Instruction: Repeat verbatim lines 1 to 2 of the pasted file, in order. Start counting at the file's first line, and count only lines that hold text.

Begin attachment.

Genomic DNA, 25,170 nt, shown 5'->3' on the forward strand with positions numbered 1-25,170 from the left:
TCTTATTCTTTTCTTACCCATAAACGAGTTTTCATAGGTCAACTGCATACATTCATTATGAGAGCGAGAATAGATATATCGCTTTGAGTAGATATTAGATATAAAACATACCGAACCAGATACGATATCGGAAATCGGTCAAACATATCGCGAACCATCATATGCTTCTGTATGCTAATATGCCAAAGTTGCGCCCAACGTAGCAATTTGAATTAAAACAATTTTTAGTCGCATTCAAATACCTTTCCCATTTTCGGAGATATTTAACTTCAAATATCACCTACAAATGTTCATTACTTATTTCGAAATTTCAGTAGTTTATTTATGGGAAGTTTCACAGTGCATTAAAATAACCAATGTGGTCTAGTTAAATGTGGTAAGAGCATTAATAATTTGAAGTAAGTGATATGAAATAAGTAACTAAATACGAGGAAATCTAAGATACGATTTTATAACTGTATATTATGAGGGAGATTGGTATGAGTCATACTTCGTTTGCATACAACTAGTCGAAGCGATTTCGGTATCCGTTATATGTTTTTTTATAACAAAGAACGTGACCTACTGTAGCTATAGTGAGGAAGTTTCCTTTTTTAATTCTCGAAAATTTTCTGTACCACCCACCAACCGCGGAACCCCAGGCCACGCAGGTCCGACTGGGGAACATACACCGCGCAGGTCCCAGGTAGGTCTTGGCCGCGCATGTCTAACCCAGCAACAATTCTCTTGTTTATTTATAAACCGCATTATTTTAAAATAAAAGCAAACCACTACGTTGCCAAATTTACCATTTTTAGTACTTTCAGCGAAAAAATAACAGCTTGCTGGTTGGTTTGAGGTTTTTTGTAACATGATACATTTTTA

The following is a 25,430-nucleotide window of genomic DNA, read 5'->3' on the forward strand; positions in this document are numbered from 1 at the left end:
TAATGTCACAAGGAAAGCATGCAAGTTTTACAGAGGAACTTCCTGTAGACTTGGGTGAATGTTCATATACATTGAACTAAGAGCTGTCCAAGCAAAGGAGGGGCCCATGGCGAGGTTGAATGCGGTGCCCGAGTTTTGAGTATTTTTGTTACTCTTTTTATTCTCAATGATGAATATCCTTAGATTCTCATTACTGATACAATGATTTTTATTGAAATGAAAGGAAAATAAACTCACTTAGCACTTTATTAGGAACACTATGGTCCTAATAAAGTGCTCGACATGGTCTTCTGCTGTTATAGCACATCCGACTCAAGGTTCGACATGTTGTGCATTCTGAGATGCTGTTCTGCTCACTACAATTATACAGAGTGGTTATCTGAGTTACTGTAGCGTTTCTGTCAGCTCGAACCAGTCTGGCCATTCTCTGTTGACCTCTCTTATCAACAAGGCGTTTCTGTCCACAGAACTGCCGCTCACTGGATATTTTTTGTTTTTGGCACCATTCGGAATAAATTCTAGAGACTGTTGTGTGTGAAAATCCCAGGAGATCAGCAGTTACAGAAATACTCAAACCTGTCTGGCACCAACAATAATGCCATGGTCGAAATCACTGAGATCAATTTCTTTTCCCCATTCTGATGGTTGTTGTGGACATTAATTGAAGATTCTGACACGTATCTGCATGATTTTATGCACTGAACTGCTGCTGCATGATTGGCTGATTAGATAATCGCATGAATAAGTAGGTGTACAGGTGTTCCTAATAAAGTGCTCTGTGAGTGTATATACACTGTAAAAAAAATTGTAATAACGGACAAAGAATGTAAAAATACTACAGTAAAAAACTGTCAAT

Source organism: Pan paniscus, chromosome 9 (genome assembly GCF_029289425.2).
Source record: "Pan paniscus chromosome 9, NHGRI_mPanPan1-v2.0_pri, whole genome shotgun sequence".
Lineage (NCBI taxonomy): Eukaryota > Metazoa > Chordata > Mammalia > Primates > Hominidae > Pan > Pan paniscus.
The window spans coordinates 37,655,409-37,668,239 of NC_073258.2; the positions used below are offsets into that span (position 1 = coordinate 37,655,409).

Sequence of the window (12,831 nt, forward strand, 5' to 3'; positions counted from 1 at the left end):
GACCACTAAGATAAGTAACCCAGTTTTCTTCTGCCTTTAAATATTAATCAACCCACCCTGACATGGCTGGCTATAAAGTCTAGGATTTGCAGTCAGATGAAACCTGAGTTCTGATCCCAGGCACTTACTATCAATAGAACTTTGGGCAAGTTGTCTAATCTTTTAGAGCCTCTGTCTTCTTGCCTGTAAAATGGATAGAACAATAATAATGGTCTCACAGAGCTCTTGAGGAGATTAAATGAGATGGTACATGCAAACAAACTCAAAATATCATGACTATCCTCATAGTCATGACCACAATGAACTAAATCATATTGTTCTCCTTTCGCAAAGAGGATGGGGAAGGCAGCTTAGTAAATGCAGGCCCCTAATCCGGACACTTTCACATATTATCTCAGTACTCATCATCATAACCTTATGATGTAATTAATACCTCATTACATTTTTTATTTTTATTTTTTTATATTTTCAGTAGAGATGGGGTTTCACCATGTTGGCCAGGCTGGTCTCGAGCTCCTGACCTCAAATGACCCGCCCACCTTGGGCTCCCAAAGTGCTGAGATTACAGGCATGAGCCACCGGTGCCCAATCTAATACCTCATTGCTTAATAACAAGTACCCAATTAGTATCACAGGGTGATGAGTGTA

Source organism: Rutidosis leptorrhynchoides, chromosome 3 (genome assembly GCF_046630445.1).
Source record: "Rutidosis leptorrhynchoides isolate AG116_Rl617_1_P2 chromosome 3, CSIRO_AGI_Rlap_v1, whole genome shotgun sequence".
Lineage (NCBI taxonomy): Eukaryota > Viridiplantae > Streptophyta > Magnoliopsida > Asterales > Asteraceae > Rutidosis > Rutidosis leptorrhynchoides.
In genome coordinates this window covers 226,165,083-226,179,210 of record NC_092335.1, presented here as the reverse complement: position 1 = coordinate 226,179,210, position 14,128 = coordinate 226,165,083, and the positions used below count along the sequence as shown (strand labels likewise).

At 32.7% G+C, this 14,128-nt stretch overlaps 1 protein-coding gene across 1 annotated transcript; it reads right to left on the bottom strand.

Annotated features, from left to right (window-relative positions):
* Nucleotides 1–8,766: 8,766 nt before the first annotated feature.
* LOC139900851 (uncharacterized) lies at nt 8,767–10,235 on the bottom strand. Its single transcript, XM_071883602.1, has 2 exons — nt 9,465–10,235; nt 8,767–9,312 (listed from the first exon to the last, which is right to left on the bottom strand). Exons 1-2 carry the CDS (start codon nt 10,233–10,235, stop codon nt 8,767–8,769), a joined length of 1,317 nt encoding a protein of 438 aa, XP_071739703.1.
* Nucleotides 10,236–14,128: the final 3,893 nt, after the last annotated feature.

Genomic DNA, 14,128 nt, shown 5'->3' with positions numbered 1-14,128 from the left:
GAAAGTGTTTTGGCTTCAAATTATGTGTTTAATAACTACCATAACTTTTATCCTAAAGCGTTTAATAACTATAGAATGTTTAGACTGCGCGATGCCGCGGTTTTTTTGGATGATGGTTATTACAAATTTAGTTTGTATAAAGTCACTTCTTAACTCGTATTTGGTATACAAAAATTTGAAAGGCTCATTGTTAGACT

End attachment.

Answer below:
Genomic DNA, 25,170 nt, shown 5'->3' on the forward strand with positions numbered 1-25,170 from the left:
TCTTATTCTTTTCTTACCCATAAACGAGTTTTCATAGGTCAACTGCATACATTCATTATGAGAGCGAGAATAGATATATCGCTTTGAGTAGATATTAGATATAAAACATACCGAACCAGATACGATATCGGAAATCGGTCAAACATATCGCGAACCATCATATGCTTCTGTATGCTAATATGCCAAAGTTGCGCCCAACGTAGCAATTTGAATTAAAACAATTTTTAGTCGCATTCAAATACCTTTCCCATTTTCGGAGATATTTAACTTCAAATATCACCTACAAATGTTCATTACTTATTTCGAAATTTCAGTAGTTTATTTATGGGAAGTTTCACAGTGCATTAAAATAACCAATGTGGTCTAGTTAAATGTGGTAAGAGCATTAATAATTTGAAGTAAGTGATATGAAATAAGTAACTAAATACGAGGAAATCTAAGATACGATTTTATAACTGTATATTATGAGGGAGATTGGTATGAGTCATACTTCGTTTGCATACAACTAGTCGAAGCGATTTCGGTATCCGTTATATGTTTTTTTATAACAAAGAACGTGACCTACTGTAGCTATAGTGAGGAAGTTTCCTTTTTTAATTCTCGAAAATTTTCTGTACCACCCACCAACCGCGGAACCCCAGGCCACGCAGGTCCGACTGGGGAACATACACCGCGCAGGTCCCAGGTAGGTCTTGGCCGCGCATGTCTAACCCAGCAACAATTCTCTTGTTTATTTATAAACCGCATTATTTTAAAATAAAAGCAAACCACTACGTTGCCAAATTTACCATTTTTAGTACTTTCAGCGAAAAAATAACAGCTTGCTGGTTGGTTTGAGGTTTTTTGTAACATGATACATTTTTA